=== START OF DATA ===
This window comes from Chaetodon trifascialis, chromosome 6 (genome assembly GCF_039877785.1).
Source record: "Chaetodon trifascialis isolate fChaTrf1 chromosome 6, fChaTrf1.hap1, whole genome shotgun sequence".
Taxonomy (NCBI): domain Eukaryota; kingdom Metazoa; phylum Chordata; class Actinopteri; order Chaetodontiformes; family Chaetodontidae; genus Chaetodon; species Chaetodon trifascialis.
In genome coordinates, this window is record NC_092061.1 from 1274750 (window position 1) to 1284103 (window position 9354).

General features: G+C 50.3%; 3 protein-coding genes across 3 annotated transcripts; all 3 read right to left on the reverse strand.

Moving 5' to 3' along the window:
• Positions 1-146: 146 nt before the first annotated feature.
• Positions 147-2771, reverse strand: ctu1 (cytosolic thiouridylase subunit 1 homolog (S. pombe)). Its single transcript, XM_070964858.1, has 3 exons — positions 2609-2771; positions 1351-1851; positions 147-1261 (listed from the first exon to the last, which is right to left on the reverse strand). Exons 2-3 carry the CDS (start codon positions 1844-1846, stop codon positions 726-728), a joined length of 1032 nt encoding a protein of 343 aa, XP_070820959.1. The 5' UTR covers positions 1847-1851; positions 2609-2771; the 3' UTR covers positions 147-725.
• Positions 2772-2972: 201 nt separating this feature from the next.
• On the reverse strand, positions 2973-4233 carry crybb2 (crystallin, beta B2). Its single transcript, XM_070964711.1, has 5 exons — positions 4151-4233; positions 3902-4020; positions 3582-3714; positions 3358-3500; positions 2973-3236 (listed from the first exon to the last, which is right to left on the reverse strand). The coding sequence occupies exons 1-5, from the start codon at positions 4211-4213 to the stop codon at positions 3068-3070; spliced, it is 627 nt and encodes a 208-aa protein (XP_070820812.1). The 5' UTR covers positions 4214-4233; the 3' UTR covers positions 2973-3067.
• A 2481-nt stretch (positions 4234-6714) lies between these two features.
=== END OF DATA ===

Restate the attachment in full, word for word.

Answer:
This window comes from Chaetodon trifascialis, chromosome 6 (genome assembly GCF_039877785.1).
Source record: "Chaetodon trifascialis isolate fChaTrf1 chromosome 6, fChaTrf1.hap1, whole genome shotgun sequence".
Taxonomy (NCBI): domain Eukaryota; kingdom Metazoa; phylum Chordata; class Actinopteri; order Chaetodontiformes; family Chaetodontidae; genus Chaetodon; species Chaetodon trifascialis.
In genome coordinates, this window is record NC_092061.1 from 1274750 (window position 1) to 1284103 (window position 9354).

General features: G+C 50.3%; 3 protein-coding genes across 3 annotated transcripts; all 3 read right to left on the reverse strand.

Moving 5' to 3' along the window:
• Positions 1-146: 146 nt before the first annotated feature.
• Positions 147-2771, reverse strand: ctu1 (cytosolic thiouridylase subunit 1 homolog (S. pombe)). Its single transcript, XM_070964858.1, has 3 exons — positions 2609-2771; positions 1351-1851; positions 147-1261 (listed from the first exon to the last, which is right to left on the reverse strand). Exons 2-3 carry the CDS (start codon positions 1844-1846, stop codon positions 726-728), a joined length of 1032 nt encoding a protein of 343 aa, XP_070820959.1. The 5' UTR covers positions 1847-1851; positions 2609-2771; the 3' UTR covers positions 147-725.
• Positions 2772-2972: 201 nt separating this feature from the next.
• On the reverse strand, positions 2973-4233 carry crybb2 (crystallin, beta B2). Its single transcript, XM_070964711.1, has 5 exons — positions 4151-4233; positions 3902-4020; positions 3582-3714; positions 3358-3500; positions 2973-3236 (listed from the first exon to the last, which is right to left on the reverse strand). The coding sequence occupies exons 1-5, from the start codon at positions 4211-4213 to the stop codon at positions 3068-3070; spliced, it is 627 nt and encodes a 208-aa protein (XP_070820812.1). The 5' UTR covers positions 4214-4233; the 3' UTR covers positions 2973-3067.
• A 2481-nt stretch (positions 4234-6714) lies between these two features.